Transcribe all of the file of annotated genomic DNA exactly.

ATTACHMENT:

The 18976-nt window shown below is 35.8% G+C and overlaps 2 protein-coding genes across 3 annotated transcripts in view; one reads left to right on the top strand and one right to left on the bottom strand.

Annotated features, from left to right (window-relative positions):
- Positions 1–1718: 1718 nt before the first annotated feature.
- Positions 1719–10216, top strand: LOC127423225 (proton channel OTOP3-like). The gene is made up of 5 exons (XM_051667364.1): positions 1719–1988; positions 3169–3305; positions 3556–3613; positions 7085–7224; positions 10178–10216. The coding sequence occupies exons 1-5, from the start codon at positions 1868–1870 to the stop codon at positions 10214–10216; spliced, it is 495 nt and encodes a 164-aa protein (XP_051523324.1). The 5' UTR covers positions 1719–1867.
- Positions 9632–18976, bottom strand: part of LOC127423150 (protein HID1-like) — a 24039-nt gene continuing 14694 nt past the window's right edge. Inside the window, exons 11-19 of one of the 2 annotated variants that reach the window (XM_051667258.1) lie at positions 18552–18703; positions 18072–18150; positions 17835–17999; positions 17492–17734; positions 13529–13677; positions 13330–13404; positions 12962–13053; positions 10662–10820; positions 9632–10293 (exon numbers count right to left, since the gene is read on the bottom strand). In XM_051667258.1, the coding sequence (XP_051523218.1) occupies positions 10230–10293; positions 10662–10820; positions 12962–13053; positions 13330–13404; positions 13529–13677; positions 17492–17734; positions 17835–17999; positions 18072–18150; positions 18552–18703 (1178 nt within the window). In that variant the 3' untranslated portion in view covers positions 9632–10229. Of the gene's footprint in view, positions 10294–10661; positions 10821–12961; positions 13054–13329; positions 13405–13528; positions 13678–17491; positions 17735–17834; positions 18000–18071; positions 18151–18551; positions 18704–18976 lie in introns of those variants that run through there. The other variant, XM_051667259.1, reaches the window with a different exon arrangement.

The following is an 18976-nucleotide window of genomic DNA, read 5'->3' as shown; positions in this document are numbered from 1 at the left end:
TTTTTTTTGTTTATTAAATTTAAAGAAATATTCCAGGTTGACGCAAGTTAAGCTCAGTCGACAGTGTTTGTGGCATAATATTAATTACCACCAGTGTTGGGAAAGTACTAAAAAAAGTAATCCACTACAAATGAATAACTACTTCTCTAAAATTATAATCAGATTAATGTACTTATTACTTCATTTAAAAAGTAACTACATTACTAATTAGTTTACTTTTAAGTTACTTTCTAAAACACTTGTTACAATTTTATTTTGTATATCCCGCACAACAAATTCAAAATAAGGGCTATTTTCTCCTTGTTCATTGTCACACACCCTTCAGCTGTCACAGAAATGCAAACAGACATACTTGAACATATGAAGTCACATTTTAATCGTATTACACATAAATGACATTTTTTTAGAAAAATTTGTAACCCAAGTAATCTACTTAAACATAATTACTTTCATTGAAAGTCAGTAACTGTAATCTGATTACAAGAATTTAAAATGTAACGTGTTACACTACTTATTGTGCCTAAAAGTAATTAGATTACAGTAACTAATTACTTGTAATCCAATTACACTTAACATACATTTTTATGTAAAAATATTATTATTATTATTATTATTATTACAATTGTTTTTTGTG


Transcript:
The 18976-nt window shown below is 35.8% G+C and overlaps 2 protein-coding genes across 3 annotated transcripts in view; one reads left to right on the top strand and one right to left on the bottom strand.

Annotated features, from left to right (window-relative positions):
- Positions 1–1718: 1718 nt before the first annotated feature.
- Positions 1719–10216, top strand: LOC127423225 (proton channel OTOP3-like). The gene is made up of 5 exons (XM_051667364.1): positions 1719–1988; positions 3169–3305; positions 3556–3613; positions 7085–7224; positions 10178–10216. The coding sequence occupies exons 1-5, from the start codon at positions 1868–1870 to the stop codon at positions 10214–10216; spliced, it is 495 nt and encodes a 164-aa protein (XP_051523324.1). The 5' UTR covers positions 1719–1867.
- Positions 9632–18976, bottom strand: part of LOC127423150 (protein HID1-like) — a 24039-nt gene continuing 14694 nt past the window's right edge. Inside the window, exons 11-19 of one of the 2 annotated variants that reach the window (XM_051667258.1) lie at positions 18552–18703; positions 18072–18150; positions 17835–17999; positions 17492–17734; positions 13529–13677; positions 13330–13404; positions 12962–13053; positions 10662–10820; positions 9632–10293 (exon numbers count right to left, since the gene is read on the bottom strand). In XM_051667258.1, the coding sequence (XP_051523218.1) occupies positions 10230–10293; positions 10662–10820; positions 12962–13053; positions 13330–13404; positions 13529–13677; positions 17492–17734; positions 17835–17999; positions 18072–18150; positions 18552–18703 (1178 nt within the window). In that variant the 3' untranslated portion in view covers positions 9632–10229. Of the gene's footprint in view, positions 10294–10661; positions 10821–12961; positions 13054–13329; positions 13405–13528; positions 13678–17491; positions 17735–17834; positions 18000–18071; positions 18151–18551; positions 18704–18976 lie in introns of those variants that run through there. The other variant, XM_051667259.1, reaches the window with a different exon arrangement.

The following is an 18976-nucleotide window of genomic DNA, read 5'->3' as shown; positions in this document are numbered from 1 at the left end:
TTTTTTTTGTTTATTAAATTTAAAGAAATATTCCAGGTTGACGCAAGTTAAGCTCAGTCGACAGTGTTTGTGGCATAATATTAATTACCACCAGTGTTGGGAAAGTACTAAAAAAAGTAATCCACTACAAATGAATAACTACTTCTCTAAAATTATAATCAGATTAATGTACTTATTACTTCATTTAAAAAGTAACTACATTACTAATTAGTTTACTTTTAAGTTACTTTCTAAAACACTTGTTACAATTTTATTTTGTATATCCCGCACAACAAATTCAAAATAAGGGCTATTTTCTCCTTGTTCATTGTCACACACCCTTCAGCTGTCACAGAAATGCAAACAGACATACTTGAACATATGAAGTCACATTTTAATCGTATTACACATAAATGACATTTTTTTAGAAAAATTTGTAACCCAAGTAATCTACTTAAACATAATTACTTTCATTGAAAGTCAGTAACTGTAATCTGATTACAAGAATTTAAAATGTAACGTGTTACACTACTTATTGTGCCTAAAAGTAATTAGATTACAGTAACTAATTACTTGTAATCCAATTACACTTAACATACATTTTTATGTAAAAATATTATTATTATTATTATTATTATTACAATTGTTTTTTGTG